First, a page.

Important Australian + International Fine Art
21 April 2021


born 1927, American

oil on composition board

27.5 x 30.0 cm

signed verso: Alex Katz

$45,000 – 65,000
Sold for $165,682 (inc. BP) in Auction 64 - 21 April 2021, Melbourne

Robert Miller Gallery, New York (label attached verso)
Ray Hughes, Sydney, acquired from the above mid 1980s
The Estate of Ray Hughes, Sydney

Catalogue text

Diminutive and softly spoken, Ada Del Moro lives a double life in the works of her husband, the American painter Alex Katz. A contemporary muse, she has appeared in countless paintings from the 1950s until the 2010s, ageing slowly and gracefully, preserved in oil within each fashionable vignette. We see Ada in a Jackie Kennedy-esque pillbox hat, in a little black dress, with a bathing cap or fedora and sunglasses. Ada with Head Band and Lips is young. A quintessentially bohemian hippie, here she is on family holiday in Maine, with a paisley bandana tied horizontally around her head. Through the window behind her, is a lakeside landscape in bright, unnatural hues, closely related to Katz’s most famous landscape painting, Swamp Maple, 4.30, 1968, now held in the National Gallery of Art, Washington. While most families of the 20th century have photo albums of milestones and holidays, the Katzes have a body of work, ‘we didn’t take pictures of each other, he painted’, Ada explained in 2006. 1

Ada with Head Band and Lips was painted directly from nature on a small piece of Masonite, and is full of delicate, painterly passages. Grounded in direct observation and faithful recording of colour and light, this intimate oil study bears the purest traces of Katz’s technical proficiency with oil paint and his translation of perceptual phenomena into art. Flattened by a uniform, diffuse light, and the optical effects of adjacent flat colour fields, Katz’s paintings appear effortless. Katz’s distillation of colour and form is the result of a rigorous process of editing, a push and pull between exact detail and stylistic omissions. All that Katz wants to convey is held on the surface of the painting, remaining frustratingly illusive to those who search for meaning beyond his slickly painted and smoothed exteriors. Katz’s subjects are all neatly self-contained within their tight frames, and the artist imposes the same rules on Ada, his Galatea.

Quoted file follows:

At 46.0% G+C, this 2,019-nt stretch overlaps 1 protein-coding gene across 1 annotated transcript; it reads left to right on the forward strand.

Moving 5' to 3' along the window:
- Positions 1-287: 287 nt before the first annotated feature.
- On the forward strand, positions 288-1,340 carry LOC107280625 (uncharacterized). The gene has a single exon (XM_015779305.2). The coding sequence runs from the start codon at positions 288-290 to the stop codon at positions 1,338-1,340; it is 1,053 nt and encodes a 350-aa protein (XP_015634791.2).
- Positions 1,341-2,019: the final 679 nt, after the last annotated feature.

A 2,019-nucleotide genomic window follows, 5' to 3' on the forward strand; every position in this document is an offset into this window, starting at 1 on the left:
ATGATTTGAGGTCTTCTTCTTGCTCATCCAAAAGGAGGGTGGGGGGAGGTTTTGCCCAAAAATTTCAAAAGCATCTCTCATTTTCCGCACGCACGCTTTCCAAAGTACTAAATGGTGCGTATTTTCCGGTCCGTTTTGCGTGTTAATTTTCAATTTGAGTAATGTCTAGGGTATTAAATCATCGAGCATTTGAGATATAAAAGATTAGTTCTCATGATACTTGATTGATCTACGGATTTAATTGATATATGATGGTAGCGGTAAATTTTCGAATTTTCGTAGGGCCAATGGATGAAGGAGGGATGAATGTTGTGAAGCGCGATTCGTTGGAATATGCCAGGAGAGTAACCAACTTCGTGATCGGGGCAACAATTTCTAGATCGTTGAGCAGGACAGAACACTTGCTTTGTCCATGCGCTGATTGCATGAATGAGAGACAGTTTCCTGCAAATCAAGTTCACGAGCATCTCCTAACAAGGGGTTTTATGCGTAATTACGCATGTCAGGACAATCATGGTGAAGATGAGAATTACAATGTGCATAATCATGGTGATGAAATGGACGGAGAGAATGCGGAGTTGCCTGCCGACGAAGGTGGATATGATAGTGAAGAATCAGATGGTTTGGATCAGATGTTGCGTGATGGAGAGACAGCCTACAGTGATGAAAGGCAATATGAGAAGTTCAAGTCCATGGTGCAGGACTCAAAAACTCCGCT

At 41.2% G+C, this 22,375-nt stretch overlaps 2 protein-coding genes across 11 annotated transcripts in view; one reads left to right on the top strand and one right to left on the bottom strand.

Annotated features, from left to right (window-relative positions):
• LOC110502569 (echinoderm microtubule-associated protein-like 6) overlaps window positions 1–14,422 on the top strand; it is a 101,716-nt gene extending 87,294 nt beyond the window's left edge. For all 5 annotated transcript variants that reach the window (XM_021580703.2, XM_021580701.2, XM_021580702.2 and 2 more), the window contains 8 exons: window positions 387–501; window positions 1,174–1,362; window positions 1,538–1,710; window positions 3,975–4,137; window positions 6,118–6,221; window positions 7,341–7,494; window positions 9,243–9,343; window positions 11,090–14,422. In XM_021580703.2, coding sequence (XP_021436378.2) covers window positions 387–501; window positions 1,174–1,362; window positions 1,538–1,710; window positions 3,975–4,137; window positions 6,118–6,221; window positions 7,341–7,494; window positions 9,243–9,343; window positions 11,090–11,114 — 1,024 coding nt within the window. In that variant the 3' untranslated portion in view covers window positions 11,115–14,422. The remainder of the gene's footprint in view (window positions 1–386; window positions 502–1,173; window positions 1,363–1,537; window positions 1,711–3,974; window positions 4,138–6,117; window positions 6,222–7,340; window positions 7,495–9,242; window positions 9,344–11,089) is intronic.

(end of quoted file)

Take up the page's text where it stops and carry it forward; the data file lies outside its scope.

Staring directly out from the painting, Ada remains forthright and inscrutable, her elusiveness defying any psychological reading of the painting and of her persona. The blank expression she bears emphasises Katz’s formal detachment (his flatness and coolness) and further elevates her to a position of transcendent, almost divine stillness. For the painter, she is the archetype of an American beauty, ‘And she’s a classic American beauty—full lips, a short nose, and wide eyes.’ 2

In Ada with Head Band and Lips, it is precisely these physical traits that Katz has chosen to emphasise. He has carefully outlined the delicate changes of colour of Ada’s lips in the panel below the painting, recording these physical details with tender attention. On the hard surface of a pressed wood board, Katz’s brushstrokes are quick and visible, in some areas approximative. Painted fast and wet, Katz is willing to lay colour on top of colour and let his painting remain a little loose in these immediate records of direct perception. The contours are occasionally distorted and quirky, what the artist qualified as a ‘klutzy brush’, narrowly avoiding muddiness by eliminating superfluous detail. The most interesting of these graphic distillations is Katz’s omission of the whites of the eyes’ sclerae, instead painting the same colour as the sitter’s skin and rendering them uncannily more penetrating. As Simon Schama noted, ‘Katz’s works all begin with sensory impression and studious observation, but then are worked into something frankly and magically unnatural: a realm existing within the artist’s inner eye’. 3

1. Camhi, L., ‘Painted Lady’, New York Times, 27 August 2006
2. Tomkins, C., ‘Alex Katz’s Life in Art’, The New Yorker, 20 August 2018, p. 27
3. Simon Schama in 1996, cited in Sandler, I., Alex Katz: A Retrospective, Harry N. Abrams, New York, 1998, p. 90